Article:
Chaitanya Kalbag: Aditya Birla Group is in many areas but there are a few where you are not very prominent - for example, infrastructure, pharmaceuticals, education - you have been in education, you are in education but in a really big manner - what do you feel about that?
Birla: So you know Chaitanya, at the end of the day every corporation has a limited pool of capital as you know. And it essentially boils down to capital allocation. So it depends on what you believe are the competencies required to succeed in an industry, what the returns would be - relative risk returns compared to other businesses where you could invest. I think there are different reasons for us not to foray into each of these sectors. I don't see us getting into pharmaceuticals.

Infrastructure is a play that still remains open to us. In pharma we do not have the skills to do. Indian pharma companies are perhaps at a disadvantage for the sheer kind of resources that are required to do original research and development. And that is being borne out by what is happening in the Indian pharma industry. So largely, education because our belief is that it is not scalable enough to create something that substantive in terms of cash flows. It can create value in terms of listing in the market and monetising it, but then for example we have a retail which is a similar play. So you can't be in several industries where the play is essentially in value creation, not on strong cash flows.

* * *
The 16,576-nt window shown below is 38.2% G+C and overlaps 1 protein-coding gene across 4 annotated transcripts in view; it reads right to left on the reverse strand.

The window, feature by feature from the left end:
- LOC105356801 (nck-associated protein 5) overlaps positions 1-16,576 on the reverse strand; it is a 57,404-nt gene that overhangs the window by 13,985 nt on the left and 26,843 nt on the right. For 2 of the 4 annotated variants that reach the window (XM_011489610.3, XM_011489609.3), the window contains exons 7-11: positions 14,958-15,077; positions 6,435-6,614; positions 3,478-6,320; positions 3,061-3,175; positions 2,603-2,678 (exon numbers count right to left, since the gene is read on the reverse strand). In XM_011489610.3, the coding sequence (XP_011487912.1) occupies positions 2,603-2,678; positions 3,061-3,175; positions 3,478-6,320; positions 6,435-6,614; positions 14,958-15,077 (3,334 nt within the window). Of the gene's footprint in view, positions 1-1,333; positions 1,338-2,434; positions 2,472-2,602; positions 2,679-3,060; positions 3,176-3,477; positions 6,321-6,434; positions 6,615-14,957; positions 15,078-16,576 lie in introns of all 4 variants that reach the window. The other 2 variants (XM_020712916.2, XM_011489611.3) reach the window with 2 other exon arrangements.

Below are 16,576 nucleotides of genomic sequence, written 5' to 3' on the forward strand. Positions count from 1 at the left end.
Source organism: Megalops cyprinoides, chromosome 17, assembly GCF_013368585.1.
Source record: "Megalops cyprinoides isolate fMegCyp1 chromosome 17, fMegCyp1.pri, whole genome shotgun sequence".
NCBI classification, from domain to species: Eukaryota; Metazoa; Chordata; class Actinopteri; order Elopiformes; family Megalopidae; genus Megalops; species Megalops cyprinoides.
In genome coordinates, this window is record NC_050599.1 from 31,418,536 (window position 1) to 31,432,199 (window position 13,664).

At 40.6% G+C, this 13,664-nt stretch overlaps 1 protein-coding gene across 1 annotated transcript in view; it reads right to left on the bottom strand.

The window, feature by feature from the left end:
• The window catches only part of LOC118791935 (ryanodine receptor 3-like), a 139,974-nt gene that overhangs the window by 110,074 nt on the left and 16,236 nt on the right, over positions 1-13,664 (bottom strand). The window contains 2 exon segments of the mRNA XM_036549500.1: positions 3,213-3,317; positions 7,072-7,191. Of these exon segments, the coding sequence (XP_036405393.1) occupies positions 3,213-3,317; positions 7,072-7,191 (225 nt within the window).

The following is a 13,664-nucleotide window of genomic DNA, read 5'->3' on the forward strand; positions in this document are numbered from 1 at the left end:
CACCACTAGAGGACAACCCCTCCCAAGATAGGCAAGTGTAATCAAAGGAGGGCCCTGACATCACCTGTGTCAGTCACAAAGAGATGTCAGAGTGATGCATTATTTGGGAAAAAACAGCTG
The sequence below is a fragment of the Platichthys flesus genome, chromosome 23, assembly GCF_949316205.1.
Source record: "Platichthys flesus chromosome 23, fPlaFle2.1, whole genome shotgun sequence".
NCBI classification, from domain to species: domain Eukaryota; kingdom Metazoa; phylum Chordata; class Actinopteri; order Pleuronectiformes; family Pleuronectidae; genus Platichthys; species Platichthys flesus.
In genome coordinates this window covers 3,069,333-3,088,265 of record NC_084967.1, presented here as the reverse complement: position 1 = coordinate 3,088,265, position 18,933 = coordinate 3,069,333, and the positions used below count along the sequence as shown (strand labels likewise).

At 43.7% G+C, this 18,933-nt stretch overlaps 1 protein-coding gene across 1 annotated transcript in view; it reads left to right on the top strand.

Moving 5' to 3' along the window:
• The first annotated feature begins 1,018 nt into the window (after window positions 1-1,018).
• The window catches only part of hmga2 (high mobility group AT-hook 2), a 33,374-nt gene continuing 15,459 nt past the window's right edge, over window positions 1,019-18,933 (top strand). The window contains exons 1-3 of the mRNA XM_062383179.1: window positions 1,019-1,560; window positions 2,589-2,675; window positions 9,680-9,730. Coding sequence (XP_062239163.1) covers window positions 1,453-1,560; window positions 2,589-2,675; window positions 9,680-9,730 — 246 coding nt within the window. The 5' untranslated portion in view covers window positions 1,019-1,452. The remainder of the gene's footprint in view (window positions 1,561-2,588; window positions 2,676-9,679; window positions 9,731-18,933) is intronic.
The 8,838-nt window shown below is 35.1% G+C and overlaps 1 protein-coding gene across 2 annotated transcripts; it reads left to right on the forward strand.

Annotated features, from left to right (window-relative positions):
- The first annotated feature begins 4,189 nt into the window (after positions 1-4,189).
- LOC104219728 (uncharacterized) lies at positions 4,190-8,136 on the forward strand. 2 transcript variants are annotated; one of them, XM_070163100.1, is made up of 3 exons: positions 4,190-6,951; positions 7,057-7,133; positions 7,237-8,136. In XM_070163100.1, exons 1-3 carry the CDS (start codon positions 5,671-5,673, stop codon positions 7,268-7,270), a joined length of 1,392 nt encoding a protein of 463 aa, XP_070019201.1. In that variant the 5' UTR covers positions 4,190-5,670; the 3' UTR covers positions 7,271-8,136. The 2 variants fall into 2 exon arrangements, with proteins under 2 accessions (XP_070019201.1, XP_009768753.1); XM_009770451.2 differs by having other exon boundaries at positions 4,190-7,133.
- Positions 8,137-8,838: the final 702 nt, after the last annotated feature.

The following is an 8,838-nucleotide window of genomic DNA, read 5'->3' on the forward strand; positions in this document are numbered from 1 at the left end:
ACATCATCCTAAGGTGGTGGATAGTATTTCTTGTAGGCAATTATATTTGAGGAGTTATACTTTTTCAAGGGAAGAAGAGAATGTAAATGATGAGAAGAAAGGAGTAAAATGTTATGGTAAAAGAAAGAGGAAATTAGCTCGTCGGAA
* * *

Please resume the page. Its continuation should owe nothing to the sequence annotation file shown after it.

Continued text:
Chaitanya Kalbag: How is the retail part doing?
Birla: Retail is doing well…our philosophy has again been brick by brick. So we have presence in two major sectors - basically in hypermarts and supermarts. And we intend to keep our focus on these segments. So we are growing. I think it is a tough business. So you have to keep learning each day and make sure that you do not make the same mistakes and make sure that you sort of absorb that learning very quickly. So when you are talking about a business where you are working on a one per cent two per cent margin, every single … counts. So I think we are on a very steep learning curve. I don't think there's any rush to become the largest in the retail sector because I think, there is space for a lot of people here. I think the important think is to grow steadily and have high quality of earnings.

Chaitanya Kalbag: Sure. So what made you go into retail or for that matter telecom, both were very very low margin and very competitive and tough environment.